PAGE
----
- Widow allowance
- Interim income support payment
If you qualify for both this offset and the SAPTO, you may only choose one. You can use the ATO calculator to see which would benefit you most.
Do you care for a relative throughout the year?
Your support might just land you the qualifications to claim the invalid and carer tax offset. You might remember there being about 8 different dependent offsets available. Since 2013, all of the following offsets have been consolidated down into just one:
- Invalid spouse
- Invalid relative
- Carer spouse
Since these offsets were separate in the past, you are able to claim more than one offset amount in certain cases. The ATO lists out specific qualifications along with an offset calculator to help you see how much you will qualify for.
Do you have medical bills piling up?
Take a look at the new requirements to claim the net medical expenses tax offset. The chart below will let you know how much you can claim depending on your family status and adjusted taxable income.
|Family Status at 30 June:||ATI threshold (combined if married):||You can claim:|
|Single||$90,000 or less||20% of net medical expenses over $2,218|
|Single||Above $90,000||10% of net medical expenses over $5,233|
|Family (with a spouse, dependent children or both)||$180,000* or less||20% of net medical expenses over $2,218|
|Family (with a spouse, dependent children or both)||Above $180,000*||10% of net medical expenses over $5,233|
* add on $1,500 to your ATI for each additional child dependent after the first
Do you make contributions to your Super Fund or retirement?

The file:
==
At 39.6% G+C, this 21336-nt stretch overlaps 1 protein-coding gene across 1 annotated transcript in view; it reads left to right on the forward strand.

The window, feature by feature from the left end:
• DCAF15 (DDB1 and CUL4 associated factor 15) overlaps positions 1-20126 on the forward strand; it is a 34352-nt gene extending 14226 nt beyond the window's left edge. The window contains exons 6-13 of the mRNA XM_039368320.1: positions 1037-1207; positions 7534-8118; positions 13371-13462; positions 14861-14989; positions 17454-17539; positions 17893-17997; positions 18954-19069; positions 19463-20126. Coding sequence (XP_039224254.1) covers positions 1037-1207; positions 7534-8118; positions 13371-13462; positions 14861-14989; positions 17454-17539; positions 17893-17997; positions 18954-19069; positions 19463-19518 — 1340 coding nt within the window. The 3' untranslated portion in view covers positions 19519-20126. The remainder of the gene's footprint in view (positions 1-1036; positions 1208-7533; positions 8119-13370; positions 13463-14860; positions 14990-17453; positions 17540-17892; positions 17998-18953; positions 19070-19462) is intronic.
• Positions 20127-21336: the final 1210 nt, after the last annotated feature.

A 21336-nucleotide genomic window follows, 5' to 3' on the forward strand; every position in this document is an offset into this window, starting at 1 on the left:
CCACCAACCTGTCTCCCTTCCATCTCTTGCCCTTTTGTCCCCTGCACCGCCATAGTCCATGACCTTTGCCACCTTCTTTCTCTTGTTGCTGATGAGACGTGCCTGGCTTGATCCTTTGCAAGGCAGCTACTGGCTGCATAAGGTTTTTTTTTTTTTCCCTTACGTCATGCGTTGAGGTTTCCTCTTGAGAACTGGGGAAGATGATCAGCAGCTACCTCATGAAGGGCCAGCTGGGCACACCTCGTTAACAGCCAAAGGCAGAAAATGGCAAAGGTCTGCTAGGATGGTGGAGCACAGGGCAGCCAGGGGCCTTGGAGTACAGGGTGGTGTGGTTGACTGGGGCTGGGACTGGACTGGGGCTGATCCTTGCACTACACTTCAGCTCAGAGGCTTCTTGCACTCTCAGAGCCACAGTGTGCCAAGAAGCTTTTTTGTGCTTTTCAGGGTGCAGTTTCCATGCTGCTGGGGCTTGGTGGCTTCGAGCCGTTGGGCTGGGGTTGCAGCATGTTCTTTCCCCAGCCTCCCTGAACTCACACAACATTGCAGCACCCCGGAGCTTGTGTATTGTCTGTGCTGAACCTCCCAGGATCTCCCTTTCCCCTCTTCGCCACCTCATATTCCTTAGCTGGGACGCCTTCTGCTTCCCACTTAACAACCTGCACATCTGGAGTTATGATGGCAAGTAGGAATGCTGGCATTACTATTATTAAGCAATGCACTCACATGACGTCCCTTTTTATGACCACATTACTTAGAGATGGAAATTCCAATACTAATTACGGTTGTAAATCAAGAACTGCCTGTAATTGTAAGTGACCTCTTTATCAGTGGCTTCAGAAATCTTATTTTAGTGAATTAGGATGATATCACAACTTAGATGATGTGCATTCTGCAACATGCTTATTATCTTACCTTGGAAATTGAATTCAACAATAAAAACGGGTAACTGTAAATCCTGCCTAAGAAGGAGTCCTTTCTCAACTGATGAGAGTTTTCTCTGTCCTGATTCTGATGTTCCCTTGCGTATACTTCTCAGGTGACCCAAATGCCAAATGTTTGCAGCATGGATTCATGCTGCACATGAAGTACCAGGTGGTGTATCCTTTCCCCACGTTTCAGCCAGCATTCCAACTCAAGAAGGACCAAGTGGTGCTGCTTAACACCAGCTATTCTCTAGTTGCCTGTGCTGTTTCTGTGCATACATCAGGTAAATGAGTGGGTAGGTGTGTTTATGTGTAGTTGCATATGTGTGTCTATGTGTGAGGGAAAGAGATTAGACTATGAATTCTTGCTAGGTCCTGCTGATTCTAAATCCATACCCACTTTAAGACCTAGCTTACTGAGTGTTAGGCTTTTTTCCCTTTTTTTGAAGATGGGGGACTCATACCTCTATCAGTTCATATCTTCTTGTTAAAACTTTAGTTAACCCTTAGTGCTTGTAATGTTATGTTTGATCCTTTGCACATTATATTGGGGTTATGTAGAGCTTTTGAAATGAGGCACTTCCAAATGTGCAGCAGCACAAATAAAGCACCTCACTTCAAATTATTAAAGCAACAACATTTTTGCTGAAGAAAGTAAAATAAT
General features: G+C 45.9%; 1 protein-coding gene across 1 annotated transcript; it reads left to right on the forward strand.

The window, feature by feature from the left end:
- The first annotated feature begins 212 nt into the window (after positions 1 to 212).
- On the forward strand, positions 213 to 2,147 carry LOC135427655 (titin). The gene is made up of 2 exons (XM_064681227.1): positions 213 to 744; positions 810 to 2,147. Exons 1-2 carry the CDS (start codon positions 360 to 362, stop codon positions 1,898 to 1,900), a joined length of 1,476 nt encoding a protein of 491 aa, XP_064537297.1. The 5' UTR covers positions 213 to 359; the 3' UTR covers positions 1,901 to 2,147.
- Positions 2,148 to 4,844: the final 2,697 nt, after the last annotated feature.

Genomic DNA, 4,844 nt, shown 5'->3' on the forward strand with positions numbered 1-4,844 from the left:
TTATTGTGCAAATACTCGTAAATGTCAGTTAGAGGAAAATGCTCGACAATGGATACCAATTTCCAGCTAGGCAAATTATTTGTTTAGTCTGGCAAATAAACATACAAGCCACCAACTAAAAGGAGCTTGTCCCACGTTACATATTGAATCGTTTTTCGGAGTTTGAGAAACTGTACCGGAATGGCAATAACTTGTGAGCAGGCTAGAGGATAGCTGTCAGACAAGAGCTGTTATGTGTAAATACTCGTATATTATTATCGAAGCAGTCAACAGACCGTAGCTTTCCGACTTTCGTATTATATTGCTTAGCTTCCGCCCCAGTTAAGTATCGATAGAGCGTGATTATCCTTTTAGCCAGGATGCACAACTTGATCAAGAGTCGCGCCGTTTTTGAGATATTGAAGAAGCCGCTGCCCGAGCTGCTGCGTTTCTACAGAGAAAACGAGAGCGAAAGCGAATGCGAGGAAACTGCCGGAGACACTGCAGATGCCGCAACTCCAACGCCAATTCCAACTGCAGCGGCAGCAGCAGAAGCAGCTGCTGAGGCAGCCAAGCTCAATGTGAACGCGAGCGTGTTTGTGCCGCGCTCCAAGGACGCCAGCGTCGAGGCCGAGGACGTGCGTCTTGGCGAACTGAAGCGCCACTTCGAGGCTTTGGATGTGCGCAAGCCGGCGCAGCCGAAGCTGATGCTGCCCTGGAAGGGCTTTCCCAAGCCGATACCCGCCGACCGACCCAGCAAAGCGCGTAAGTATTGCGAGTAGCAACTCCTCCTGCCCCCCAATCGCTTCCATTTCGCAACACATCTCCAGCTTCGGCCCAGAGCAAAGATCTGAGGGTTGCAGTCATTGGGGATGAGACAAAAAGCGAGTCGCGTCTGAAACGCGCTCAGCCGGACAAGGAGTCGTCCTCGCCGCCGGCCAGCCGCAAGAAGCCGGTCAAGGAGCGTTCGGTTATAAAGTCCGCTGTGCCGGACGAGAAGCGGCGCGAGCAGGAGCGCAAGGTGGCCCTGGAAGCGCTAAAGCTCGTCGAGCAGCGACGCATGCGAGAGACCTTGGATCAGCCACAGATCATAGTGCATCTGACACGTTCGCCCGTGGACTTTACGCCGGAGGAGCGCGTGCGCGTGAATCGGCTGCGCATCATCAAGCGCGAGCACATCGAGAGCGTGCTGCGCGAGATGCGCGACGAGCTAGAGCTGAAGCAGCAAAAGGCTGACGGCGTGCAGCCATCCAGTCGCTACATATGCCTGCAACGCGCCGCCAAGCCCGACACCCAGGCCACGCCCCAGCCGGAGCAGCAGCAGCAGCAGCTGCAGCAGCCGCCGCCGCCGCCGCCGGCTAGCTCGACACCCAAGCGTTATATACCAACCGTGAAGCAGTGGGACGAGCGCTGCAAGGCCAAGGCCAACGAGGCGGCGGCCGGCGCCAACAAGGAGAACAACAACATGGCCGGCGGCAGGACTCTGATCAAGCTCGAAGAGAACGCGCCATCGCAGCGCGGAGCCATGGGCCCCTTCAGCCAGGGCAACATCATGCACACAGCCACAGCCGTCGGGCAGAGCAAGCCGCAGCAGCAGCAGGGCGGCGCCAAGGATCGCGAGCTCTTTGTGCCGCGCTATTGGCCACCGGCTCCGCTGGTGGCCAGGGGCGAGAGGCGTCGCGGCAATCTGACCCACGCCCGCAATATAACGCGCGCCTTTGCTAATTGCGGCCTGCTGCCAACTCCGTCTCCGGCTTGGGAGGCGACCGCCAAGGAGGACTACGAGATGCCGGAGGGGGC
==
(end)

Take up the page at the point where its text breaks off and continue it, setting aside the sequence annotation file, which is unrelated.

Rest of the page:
Whether you make these on behalf of yourself or your spouse, you might just be in luck! There are two offsets that could fit the bill (or reduce it in your case):
The Super Income Stream Tax Offset
You may be entitled to this offset if you receive income from an Australian super income stream. The offset would be in the amount of either:
- 15% of the taxed element, or
10% of the untaxed element.
The Super Contributions on Behalf of your Spouse Tax Offset
Did you make contributions to a super fund or RSA on behalf of your spouse, who is earning a low income or is unemployed? This offset could entitle you to claim up to $540 per year if all of the following qualifications apply to you:
- When making the contributions, you and your spouse were not permanently living separately.
- Contributions were not deductible to you.
- You and your spouse were Australian residents.
- The sum of your spouse’s assessable income, total reportable fringe benefits, and reportable employer contributions was less than $13,800.
- Contributions were made to a fund that was a complying super fund for the income year in which you made the contribution.
Did you see a tax offset that applies to you?
Great! So what are you waiting for? Get started on your tax return today! If you have any questions about these offsets or others, feel free to reach out to our tax team via email, or call our phone support at 1300 ELODGE (356 343).